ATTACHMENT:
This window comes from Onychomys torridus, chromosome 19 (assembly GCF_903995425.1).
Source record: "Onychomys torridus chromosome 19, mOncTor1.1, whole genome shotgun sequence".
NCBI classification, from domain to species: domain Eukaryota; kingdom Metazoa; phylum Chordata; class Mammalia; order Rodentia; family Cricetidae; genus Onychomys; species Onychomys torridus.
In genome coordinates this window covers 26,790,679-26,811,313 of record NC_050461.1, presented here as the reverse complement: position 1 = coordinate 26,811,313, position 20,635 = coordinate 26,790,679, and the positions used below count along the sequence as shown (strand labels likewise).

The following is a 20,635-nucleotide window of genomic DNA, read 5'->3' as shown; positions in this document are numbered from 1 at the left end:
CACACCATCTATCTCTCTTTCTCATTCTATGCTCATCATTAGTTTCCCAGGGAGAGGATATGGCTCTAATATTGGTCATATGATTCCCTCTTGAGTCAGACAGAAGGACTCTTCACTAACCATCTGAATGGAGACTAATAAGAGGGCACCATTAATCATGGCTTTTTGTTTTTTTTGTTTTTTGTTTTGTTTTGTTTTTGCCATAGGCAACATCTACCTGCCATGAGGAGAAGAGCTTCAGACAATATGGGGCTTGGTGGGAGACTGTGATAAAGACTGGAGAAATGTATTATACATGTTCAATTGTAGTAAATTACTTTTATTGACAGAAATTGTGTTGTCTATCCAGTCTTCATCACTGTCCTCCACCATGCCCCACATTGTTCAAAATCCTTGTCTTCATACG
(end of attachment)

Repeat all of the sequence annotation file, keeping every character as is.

This window comes from Onychomys torridus, chromosome 19 (assembly GCF_903995425.1).
Source record: "Onychomys torridus chromosome 19, mOncTor1.1, whole genome shotgun sequence".
NCBI classification, from domain to species: domain Eukaryota; kingdom Metazoa; phylum Chordata; class Mammalia; order Rodentia; family Cricetidae; genus Onychomys; species Onychomys torridus.
In genome coordinates this window covers 26,790,679-26,811,313 of record NC_050461.1, presented here as the reverse complement: position 1 = coordinate 26,811,313, position 20,635 = coordinate 26,790,679, and the positions used below count along the sequence as shown (strand labels likewise).

The following is a 20,635-nucleotide window of genomic DNA, read 5'->3' as shown; positions in this document are numbered from 1 at the left end:
CACACCATCTATCTCTCTTTCTCATTCTATGCTCATCATTAGTTTCCCAGGGAGAGGATATGGCTCTAATATTGGTCATATGATTCCCTCTTGAGTCAGACAGAAGGACTCTTCACTAACCATCTGAATGGAGACTAATAAGAGGGCACCATTAATCATGGCTTTTTGTTTTTTTTGTTTTTTGTTTTGTTTTGTTTTTGCCATAGGCAACATCTACCTGCCATGAGGAGAAGAGCTTCAGACAATATGGGGCTTGGTGGGAGACTGTGATAAAGACTGGAGAAATGTATTATACATGTTCAATTGTAGTAAATTACTTTTATTGACAGAAATTGTGTTGTCTATCCAGTCTTCATCACTGTCCTCCACCATGCCCCACATTGTTCAAAATCCTTGTCTTCATACG